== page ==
Watteau's artistic content could be summarized by two major influences: his love for the theater and his fascination of the Rococo styling and design.
Spending his early years in Paris in the workshop of set designer Claude Gillot, Watteau gained his love for the theater, specifically for the Italian Commedia dell'Arte and its innumerable characters. Shortly after, he worked for interior designer Claude Audran III and picked up Rococo design influences.
Watteau's attraction to Rococo's curving lines and decorative nature became central to his later work. As his career progressed the artist combined his love for the theater and his fascination of the Rococo styling and design and developed a truly unique style of painting with ornate elegance that gained him critical attention.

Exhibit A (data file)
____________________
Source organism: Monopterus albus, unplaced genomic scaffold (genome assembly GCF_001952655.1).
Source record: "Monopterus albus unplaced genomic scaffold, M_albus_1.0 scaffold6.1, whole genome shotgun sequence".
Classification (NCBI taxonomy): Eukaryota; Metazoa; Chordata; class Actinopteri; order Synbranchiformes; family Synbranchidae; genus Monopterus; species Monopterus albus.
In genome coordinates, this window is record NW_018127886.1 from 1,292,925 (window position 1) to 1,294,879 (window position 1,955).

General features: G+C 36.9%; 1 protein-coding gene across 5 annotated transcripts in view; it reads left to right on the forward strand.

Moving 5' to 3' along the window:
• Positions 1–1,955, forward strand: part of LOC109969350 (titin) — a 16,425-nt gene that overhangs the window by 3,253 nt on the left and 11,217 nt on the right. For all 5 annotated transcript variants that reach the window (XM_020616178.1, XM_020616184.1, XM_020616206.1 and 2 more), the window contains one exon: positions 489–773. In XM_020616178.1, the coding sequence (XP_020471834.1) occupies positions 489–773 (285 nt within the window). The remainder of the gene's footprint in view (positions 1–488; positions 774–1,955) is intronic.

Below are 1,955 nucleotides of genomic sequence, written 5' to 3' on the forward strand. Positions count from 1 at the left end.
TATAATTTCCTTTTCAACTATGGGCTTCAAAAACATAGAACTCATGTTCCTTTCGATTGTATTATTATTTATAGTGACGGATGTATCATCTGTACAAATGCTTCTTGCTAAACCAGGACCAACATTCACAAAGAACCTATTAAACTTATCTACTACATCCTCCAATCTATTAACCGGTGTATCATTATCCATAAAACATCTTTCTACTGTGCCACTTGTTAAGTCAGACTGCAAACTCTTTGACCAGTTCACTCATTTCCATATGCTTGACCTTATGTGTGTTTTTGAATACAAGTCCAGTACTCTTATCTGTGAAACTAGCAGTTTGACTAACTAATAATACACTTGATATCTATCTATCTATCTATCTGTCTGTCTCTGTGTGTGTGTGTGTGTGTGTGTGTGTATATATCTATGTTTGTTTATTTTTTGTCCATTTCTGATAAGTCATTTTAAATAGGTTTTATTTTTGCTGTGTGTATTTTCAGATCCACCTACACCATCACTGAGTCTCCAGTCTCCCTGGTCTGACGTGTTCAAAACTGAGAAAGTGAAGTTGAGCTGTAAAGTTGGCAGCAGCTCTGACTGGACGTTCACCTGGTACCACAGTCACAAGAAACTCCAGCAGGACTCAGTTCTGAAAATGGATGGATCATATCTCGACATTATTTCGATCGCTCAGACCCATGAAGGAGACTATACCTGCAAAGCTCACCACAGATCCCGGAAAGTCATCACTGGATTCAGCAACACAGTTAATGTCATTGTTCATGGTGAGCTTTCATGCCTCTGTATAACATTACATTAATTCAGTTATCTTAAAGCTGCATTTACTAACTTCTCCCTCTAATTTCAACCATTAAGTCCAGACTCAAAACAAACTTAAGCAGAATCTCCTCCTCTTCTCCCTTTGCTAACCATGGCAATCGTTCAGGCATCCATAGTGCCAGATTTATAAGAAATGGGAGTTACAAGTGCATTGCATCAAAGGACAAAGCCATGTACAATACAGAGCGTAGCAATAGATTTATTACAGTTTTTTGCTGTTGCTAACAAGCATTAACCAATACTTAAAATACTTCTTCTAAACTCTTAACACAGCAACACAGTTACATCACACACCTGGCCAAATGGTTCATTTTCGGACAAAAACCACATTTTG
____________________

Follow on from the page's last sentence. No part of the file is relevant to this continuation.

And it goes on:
To find out more about Watteau and his works please choose from the following recommended sources.
• Lauterbach, Iris. Antoine Watteau: 1684-1721. PLACE, 2008
• Mollett, John William. Watteau. Kessinger Publishing, LLC, 2007
• Perl, Jed. Antoine's Alphabet: Watteau and His World. Random House, 2008
• Posner, Donald. Antoine Watteau. Cornell University Press, 1984
• Rogers, Robert Emmons. Behind A Watteau Picture: A Fantasy in Verse in One Act. Kessinger Publishing, LLC, 2007
• Sheriff, Mary D. Antoine Watteau: Perspectives on the Artist and the Culture of His Time. University of Delaware Press, 2006
• Stranahan, C. H. A History of French Painting From the Earliest To Its Latest Practice. Charles Scribner's Sons, 1918
• Zeri, Federico. Watteau: The Embarkation for Cythera. NDE Publishing, 2000